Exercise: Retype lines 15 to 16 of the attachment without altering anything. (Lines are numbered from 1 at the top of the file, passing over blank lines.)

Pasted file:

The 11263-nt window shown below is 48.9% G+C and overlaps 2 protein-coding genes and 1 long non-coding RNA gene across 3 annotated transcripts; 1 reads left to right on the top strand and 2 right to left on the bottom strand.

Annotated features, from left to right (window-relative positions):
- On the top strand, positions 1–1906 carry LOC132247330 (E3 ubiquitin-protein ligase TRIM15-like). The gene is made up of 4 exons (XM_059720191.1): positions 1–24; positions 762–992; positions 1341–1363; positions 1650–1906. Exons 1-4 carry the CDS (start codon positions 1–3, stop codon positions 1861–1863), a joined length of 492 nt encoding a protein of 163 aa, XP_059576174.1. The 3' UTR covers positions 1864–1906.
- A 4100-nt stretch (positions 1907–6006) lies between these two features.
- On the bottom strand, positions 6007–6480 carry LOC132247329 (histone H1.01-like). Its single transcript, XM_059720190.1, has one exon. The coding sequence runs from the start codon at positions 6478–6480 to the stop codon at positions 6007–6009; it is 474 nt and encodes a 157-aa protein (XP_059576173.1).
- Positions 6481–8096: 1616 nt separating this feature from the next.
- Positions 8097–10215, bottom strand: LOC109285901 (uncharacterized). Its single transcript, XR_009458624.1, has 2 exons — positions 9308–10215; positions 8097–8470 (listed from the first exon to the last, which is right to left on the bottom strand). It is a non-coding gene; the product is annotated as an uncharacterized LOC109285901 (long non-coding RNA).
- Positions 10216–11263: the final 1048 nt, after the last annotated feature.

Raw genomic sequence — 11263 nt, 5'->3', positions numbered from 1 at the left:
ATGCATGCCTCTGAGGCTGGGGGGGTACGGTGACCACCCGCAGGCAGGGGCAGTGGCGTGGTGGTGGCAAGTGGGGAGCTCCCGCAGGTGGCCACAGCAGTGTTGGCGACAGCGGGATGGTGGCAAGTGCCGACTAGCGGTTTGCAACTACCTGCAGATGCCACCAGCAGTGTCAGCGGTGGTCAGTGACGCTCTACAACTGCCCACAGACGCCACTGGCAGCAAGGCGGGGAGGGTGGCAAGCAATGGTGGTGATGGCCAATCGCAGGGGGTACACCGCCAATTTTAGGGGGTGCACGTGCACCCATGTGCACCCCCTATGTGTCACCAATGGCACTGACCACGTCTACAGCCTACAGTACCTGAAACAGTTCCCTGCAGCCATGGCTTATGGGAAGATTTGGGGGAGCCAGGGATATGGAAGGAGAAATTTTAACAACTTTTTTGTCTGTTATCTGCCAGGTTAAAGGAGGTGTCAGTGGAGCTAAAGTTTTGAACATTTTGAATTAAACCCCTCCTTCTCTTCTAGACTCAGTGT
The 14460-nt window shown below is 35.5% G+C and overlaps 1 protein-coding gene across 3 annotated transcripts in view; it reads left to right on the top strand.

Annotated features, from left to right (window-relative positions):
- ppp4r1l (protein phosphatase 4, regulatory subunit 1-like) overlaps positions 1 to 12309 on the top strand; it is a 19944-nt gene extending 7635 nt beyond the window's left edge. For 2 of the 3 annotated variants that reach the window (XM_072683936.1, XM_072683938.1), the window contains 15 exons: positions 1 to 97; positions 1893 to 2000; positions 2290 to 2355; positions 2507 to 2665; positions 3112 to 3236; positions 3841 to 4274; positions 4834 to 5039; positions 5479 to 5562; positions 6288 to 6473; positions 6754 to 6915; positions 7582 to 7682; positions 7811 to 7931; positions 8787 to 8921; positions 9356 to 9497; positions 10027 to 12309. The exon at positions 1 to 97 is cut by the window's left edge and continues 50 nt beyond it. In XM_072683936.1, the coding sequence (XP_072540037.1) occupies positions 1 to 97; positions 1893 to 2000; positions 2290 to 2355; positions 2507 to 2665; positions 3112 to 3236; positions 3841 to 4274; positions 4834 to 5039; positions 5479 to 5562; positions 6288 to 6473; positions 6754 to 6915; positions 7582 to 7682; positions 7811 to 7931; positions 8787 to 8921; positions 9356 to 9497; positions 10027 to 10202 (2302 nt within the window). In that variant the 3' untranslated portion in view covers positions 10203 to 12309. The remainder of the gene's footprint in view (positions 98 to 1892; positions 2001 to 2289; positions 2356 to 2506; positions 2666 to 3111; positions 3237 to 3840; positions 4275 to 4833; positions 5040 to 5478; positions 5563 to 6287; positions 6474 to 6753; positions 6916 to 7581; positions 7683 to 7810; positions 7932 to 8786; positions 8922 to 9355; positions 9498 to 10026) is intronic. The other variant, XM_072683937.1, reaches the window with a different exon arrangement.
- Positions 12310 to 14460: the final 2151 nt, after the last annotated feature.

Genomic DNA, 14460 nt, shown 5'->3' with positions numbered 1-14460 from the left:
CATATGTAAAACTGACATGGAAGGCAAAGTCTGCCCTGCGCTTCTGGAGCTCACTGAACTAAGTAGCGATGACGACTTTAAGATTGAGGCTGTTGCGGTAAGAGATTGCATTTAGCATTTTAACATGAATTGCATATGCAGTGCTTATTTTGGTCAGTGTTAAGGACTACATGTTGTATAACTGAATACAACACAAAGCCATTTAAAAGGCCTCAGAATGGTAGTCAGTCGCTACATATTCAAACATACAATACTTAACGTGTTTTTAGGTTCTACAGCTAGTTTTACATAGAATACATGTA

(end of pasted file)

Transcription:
Genomic DNA, 14460 nt, shown 5'->3' with positions numbered 1-14460 from the left:
CATATGTAAAACTGACATGGAAGGCAAAGTCTGCCCTGCGCTTCTGGAGCTCACTGAACTAAGTAGCGATGACGACTTTAAGATTGAGGCTGTTGCGGTAAGAGATTGCATTTAGCATTTTAACATGAATTGCATATGCAGTGCTTATTTTGGTCAGTGTTAAGGACTACATGTTGTATAACTGAATACAACACAAAGCCATTTAAAAGGCCTCAGAATGGTAGTCAGTCGCTACATATTCAAACATACAATACTTAACGTGTTTTTAGGTTCTACAGCTAGTTTTACATAGAATACATGTA